Kristi Labrenz, the founder of the CatCafe Lounge in Westwood, invited us to a preview of a pop-up kitten "lounge" in downtown L.A. she's planning to open this summer.

I couldn't make it to the preview (correction: my boss would, understandably, not let me take half a day off to pet kittens) so I gave Labrenz a call and started asking her my questions, namely why. Call me a skeptic, but despite widespread Japan-induced cat cafe madness, I didn't really get why anyone would want to drink a matcha latte while touching clawed, hair-shedding animals.

But within the first minute of talking to Labrenz, who is obviously very passionate about cats, I nearly dropped the phone.

She said that local shelters often euthanize kittens at high rates during kitten season, because they just don't have the resources to bottle-feed them. In some cases, if they receive kittens 5-weeks-old or younger, they euthanize them immediately.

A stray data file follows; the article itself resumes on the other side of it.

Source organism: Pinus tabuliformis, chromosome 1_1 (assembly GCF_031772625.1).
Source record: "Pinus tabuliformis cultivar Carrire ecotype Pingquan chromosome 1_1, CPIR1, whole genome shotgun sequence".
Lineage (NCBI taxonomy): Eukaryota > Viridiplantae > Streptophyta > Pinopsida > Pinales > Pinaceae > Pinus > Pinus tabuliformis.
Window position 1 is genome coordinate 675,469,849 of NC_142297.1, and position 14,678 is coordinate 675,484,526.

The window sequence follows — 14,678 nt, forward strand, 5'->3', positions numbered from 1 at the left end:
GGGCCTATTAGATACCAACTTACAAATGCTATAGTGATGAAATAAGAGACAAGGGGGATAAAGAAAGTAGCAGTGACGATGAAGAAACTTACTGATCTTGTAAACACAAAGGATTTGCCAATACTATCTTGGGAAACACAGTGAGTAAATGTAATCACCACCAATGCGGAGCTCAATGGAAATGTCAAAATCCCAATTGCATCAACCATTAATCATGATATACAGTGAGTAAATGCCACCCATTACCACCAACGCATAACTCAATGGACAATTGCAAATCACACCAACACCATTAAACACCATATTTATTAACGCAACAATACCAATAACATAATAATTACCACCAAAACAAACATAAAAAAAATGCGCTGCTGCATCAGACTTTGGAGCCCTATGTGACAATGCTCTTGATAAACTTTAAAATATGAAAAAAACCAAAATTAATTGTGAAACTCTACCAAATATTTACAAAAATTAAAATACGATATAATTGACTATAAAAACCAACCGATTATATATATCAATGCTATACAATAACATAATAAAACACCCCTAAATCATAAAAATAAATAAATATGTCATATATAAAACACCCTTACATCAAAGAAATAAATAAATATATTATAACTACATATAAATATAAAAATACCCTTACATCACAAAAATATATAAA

"It's a necessary evil, unfortunately," she said.

Mass kitten euthanization?! That sounded like a serious accusation. I decided to do some fact-checking.

Stray kitten at the Baldwin Park Shelter, at the height of kitten season, June 2017. (Photo courtesy ASPCA)

FACT-CHECK: TRUE

I called the ASPCA and said for the first time in my life, "I have some questions about about kitten birthing season," much to the amusement of my co-workers.

Tina Reddington runs the ASPCA's Los Angeles Volunteer & Kitten Programs, which pairs kittens with foster homes until they are old enough for adoption. She told me that what Kristi said is 100% true — L.A. County and city shelters receive hundreds of kittens a day in the spring. In Los Angeles, 90% of the almost 34,000 kittens that enter shelters each year, arrive during this time period.